Comparative Effectiveness Funds Spur Changes, But Not Without Critics
The new health law will infuse $3 billion into health research that compares treatments to gauge which are most effective, building on an earlier federal investment of $1.1 billion from the stimulus package, Bloomberg BusinessWeek reports. In response to the recent wave of interest in so-called "comparative effectiveness research," Harvard Medical School has hired five new faculty members to study prescription drugs after receiving new grants since July that were nearly three times the normal annual budget for such research. Interest in such research has also spurred UnitedHealth to acquire QualityMetric, Inc., a firm that "measures how patients rate the effectiveness of care" (Tirrell, 4/14).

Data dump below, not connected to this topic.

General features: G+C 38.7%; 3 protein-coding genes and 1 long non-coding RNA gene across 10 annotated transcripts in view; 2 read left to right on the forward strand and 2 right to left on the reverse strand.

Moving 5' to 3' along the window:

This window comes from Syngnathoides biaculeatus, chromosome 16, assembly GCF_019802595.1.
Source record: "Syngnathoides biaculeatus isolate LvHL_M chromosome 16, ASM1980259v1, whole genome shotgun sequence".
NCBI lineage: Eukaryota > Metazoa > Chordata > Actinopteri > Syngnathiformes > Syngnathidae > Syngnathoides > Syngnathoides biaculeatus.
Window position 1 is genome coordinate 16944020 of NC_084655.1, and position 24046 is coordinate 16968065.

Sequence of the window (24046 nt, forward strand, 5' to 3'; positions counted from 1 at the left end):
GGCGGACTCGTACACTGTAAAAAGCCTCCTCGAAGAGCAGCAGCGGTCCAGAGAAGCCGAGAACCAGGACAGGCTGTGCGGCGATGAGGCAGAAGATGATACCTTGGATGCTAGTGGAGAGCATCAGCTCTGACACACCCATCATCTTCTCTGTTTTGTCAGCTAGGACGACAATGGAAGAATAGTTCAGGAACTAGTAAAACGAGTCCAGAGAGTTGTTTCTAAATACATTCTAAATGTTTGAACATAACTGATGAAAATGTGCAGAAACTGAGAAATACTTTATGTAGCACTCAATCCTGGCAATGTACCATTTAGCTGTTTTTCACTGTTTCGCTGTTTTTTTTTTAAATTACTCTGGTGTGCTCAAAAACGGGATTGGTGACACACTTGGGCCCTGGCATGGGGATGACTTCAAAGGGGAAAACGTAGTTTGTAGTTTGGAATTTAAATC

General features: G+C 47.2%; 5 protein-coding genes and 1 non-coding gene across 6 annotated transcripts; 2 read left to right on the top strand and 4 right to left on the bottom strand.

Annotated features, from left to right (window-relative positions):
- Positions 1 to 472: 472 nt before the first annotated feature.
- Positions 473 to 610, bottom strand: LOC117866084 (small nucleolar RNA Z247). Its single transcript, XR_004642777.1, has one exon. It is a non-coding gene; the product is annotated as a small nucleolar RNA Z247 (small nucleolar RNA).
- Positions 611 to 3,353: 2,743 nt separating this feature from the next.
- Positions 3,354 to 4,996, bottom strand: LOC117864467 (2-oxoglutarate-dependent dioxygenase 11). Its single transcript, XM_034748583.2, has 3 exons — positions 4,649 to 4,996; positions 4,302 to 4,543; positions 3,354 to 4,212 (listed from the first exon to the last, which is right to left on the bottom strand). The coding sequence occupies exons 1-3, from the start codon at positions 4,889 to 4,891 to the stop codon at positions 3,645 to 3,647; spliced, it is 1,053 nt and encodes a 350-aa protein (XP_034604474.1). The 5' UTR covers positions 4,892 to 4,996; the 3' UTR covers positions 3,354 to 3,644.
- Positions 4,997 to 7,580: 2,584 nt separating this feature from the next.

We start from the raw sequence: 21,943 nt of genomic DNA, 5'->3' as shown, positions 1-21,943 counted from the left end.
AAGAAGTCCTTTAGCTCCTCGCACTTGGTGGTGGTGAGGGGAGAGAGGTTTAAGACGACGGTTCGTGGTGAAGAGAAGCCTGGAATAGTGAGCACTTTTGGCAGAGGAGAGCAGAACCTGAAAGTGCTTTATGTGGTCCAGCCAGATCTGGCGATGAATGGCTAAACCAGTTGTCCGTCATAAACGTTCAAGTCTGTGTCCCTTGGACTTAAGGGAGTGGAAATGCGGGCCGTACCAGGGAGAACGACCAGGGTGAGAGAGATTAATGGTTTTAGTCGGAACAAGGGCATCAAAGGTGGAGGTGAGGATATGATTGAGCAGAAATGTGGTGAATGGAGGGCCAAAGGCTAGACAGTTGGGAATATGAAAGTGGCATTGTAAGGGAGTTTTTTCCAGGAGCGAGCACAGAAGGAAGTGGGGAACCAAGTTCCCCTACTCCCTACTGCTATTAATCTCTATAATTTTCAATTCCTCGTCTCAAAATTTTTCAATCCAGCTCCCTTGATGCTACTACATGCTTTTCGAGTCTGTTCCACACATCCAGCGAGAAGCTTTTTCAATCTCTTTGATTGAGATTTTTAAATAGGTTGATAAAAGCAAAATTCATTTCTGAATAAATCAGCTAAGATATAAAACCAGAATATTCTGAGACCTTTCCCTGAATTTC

Despite the growing interest in comparative effectiveness studies, the research is not without controversy. The Iowa Independent reports, at a recent town hall meeting hosted by Sen. Charles Grassley (R), a woman complained that the government planned to establish, as part of the health overhaul, "a special committee that will be 'between every doctor and every patient.'" The committee in question is the Patient-Centered Outcomes Research Institute, the group that will oversee comparative-effectiveness research. Grassley responded to the audience member's remarks by suggesting a comparison with a British health institute that he said amounts to government determining "the value of life" (Hancock, 4/13).